"hitting walls and getting scars only makes you who you are..."

title quote - Broken by Lindsey Haun

There's a line in this song that reads: When you're broken, in a million little pieces; and you're trying, but you can't hold on anymore; every tear falls down for a reason; don't you stop believing in yourself.

That's powerful stuff if you think about it. Most of us have been in situations that were hard, or trying, but have you ever really been in a place where you can't hold on anymore? Where every breath is a struggle and you really wonder if you'll ever get out alive? I have. It's a dark place and I never want to be there again. The human soul can only take so much before it's broken beyond repair. I am thankful for my faith in God, even though there were times I sometimes wondered why he would ever allow me to experience the things I've experienced. But I never lost that faith, and that's the one thing I know allowed me to dig myself out of a nightmare. Without faith, we have nothing, and without faith, I would have never had the courage to leave.

I've hit walls and I have scars, but my scars are on the inside. Most people never see them, but on occasion, they rear their ugly heads. I'm lucky enough to have a wonderful man who sees that and tries his best to reverse the damage. It's a process that takes a lifetime though. As the years go by and as I begin to see what marriage and real love is supposed to be, those scars are growing smaller. They will always be there, but they are much easier to manage now. And really, they've made me the person I am today. I'm a much more compassionate person now, and I'm also a lot stronger.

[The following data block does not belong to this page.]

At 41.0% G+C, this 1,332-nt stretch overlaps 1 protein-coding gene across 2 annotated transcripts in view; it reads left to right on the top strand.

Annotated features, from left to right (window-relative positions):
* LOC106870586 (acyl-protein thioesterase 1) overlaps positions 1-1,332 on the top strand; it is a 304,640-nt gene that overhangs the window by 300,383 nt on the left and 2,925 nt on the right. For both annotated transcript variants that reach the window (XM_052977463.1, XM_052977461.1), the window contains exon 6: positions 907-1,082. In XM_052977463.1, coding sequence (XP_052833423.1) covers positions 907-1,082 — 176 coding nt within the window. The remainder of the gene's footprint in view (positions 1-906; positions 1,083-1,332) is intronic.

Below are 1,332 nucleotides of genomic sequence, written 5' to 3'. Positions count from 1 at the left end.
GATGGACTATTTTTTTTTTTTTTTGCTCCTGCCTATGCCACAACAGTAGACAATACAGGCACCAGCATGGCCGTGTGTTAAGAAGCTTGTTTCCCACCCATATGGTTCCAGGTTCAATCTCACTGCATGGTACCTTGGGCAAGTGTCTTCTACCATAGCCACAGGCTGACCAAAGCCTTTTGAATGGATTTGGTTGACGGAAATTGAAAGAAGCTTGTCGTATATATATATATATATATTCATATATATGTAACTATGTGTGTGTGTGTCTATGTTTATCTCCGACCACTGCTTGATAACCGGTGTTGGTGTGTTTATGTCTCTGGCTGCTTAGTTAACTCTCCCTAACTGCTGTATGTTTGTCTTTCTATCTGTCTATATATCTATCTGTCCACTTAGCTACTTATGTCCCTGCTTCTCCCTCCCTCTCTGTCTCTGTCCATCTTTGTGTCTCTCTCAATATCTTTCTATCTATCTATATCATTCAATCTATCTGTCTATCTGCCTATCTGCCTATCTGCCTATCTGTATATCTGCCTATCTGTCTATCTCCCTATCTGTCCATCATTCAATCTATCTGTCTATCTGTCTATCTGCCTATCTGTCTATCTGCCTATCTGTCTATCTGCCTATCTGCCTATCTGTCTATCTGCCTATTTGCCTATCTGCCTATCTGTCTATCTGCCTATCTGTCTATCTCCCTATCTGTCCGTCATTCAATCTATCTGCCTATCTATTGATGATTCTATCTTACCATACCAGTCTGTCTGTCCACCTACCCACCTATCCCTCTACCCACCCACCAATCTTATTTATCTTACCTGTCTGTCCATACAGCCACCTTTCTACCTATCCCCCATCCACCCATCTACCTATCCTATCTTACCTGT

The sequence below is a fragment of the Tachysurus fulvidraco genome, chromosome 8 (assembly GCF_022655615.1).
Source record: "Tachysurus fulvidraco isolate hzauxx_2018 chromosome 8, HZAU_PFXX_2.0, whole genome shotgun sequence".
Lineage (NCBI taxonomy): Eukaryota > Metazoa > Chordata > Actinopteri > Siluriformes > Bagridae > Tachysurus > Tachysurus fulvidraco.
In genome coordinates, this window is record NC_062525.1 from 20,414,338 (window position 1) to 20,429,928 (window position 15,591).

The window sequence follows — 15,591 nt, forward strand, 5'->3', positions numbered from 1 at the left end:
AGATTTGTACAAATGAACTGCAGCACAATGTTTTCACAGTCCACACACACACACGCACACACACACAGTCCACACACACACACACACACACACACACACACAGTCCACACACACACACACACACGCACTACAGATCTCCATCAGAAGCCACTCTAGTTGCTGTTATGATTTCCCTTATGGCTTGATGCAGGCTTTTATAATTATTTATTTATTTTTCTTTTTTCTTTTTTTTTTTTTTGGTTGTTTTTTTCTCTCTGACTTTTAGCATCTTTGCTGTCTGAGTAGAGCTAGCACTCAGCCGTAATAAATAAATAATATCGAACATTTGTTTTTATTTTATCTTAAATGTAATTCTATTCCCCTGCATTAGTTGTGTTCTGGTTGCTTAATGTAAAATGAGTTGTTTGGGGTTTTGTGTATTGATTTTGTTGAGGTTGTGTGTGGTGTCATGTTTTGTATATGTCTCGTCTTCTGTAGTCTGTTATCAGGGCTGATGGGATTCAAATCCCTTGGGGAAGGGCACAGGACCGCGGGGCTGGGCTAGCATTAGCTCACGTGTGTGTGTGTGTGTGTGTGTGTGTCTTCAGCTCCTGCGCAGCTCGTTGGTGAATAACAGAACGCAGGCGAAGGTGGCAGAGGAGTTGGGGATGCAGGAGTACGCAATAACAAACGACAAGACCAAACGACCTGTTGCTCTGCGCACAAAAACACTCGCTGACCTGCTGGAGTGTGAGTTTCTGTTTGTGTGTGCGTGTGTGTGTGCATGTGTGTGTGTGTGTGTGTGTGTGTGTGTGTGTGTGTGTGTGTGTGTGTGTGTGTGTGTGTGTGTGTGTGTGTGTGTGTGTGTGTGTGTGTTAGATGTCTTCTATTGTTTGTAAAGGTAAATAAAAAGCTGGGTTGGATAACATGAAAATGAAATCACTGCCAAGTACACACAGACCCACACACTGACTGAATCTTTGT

I feel thankful to have the opportunity to share my story. I'm one of the few who ever has the chance. Abuse of any kind (physical, verbal, emotional) is difficult to escape and even harder to understand, especially to those on the outside. Why do they stay? Are they stupid or weak? What makes a person put themselves through that over and over again? What does it take to reach the breaking point? Why won't they just leave?! The answer is both simple and complicated, and if you stay with me on this journey, I'll try to explain it the best way I know how.